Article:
Pre-trained text representations have brought significant performance gains on many natural language processing tasks . Since the introduction of Transformers  and BERT , we have a seen a steady improvement in the quality of these pre-trained models, mainly driven by increasing the size of the pre-training corpora [16, 19, 10]. Nonetheless, the size only does not guarantee better models and the quality of the data has to be preserved, which has lead to the use of ad-hoc datasets created by concatenating existing high-quality data sources like Wikipedia. Unfortunately, such datasets cannot be replicated as easily for low-resources languages, as many have much smaller curated datasets such as Wikipedia.
In this paper, we present a data collection pipeline that allows to gather massive monolingual corpora of high quality in a variety of languages, including many low-resource ones. The principles of our pipeline are general and we show the results of its application to data collected by the Common Crawl project.111https://commoncrawl.org/about/ Common Crawl is a massive non-curated dataset of webpages in many languages, mixed together in temporal snapshots of the web. Our pipeline performs standard document deduplication and language identification similar to grave2018learning, but differs in two ways: first, we preserve the document-level structure to allow for the training of paragraph-level representations like BERT  ; second, we add an optional monolingual filtering step that selects documents that are close to high quality sources, like Wikipedia. This is achieved by training a language model on the targeted sources and use the perplexity as a scoring function for documents. Our pipeline can be applied to any number of Common Crawl snapshots and takes 8.5 hours to process per snapshot on 5000 CPU cores. For example, the dataset obtained by pre-processing the February 2019 snapshot is composed of 1.5 billions documents in 174 languages. There are 700 millions filtered documents in English alone, corresponding to 532 billions tokens. That is 160 times bigger than the data used in devlin2018bert.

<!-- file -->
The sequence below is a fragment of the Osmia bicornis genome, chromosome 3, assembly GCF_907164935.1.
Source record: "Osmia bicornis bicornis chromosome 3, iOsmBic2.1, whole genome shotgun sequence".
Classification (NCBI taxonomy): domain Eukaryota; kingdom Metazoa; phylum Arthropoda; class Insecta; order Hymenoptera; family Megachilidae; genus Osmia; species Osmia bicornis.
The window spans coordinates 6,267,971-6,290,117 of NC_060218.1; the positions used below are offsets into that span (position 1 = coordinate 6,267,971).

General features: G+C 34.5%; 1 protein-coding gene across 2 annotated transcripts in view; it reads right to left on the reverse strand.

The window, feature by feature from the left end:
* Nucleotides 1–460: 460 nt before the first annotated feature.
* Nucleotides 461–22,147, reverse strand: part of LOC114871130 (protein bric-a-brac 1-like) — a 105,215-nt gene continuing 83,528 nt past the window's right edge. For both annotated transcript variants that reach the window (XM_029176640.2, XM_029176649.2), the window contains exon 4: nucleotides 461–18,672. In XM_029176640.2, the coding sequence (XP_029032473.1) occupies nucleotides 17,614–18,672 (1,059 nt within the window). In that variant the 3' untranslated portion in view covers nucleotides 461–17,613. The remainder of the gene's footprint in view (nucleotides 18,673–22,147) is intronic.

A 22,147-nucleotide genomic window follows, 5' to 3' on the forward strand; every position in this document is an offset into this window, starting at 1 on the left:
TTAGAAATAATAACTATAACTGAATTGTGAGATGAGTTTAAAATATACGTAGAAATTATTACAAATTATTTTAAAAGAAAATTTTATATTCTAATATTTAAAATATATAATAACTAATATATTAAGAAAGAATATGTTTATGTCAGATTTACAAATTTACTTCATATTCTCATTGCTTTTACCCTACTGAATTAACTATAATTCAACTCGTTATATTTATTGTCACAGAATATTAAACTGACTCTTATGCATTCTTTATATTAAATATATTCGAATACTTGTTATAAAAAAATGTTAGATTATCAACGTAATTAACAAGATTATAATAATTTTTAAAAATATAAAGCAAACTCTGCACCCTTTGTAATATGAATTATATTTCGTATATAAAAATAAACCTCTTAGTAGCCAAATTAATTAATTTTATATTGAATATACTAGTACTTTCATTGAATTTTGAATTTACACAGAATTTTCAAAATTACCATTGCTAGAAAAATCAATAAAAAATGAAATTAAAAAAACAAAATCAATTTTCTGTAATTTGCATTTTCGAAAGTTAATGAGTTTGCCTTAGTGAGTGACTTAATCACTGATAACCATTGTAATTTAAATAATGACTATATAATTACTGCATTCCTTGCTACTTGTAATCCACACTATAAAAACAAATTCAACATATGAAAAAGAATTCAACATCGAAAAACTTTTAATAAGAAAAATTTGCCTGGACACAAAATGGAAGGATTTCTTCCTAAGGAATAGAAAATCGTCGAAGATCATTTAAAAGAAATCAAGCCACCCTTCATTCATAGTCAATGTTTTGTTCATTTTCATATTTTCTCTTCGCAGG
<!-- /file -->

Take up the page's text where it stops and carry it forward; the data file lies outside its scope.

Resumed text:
This paper is organized as follows: we first present the Common Crawl corpora, followed by our overall pipeline to filter high quality documents from it. We then describe additional tools that can be used to tailor the filtering to a targeted corpora. Finally, we give in depth statistics about the dataset obtained from pre-processing a single Common Crawl snapshot. The pipeline and the tools are publicly available222github.com/facebookresearch/cc_net.
2 Related work
Preprocessing of massive datasets for training text representations has been developed in the context of word embeddings, such as word2vec , GloVe  or fastText . In particular, our pipeline follows the fastText pipeline of grave2018learning where Common Crawl is split into monolingual datasets using a language identifier based on fastText .
Common Crawl has been used in the context of language modeling to evaluate -gram statistics . More recently, baevski2019cloze pre-trained a BERT-like model on Common Crawl as preprocessed in grave2018learning. In general, progress in sentence representations has been observed by increasing the size of the pre-training corpora [19, 11, 17]. In particular, and concurrently to our work, raffel2019exploring used a large scale dataset based on Common Crawl to train text representations. Existing work using web based datasets have been using English specific preprocessing, such as keeping URLs shared on Reddit or using hand-crafted filtering rules. As opposed to these approaches, our pipeline can easily be applied to many languages other than English. Closer to this work, suarez2019asynchronous has improved the pipeline of grave2018learning, showing that large monolingual corpora can be extracted from Common Crawl rapidly even with limited resources. Our work follows a similar pipeline with an additional step to select high-quality documents.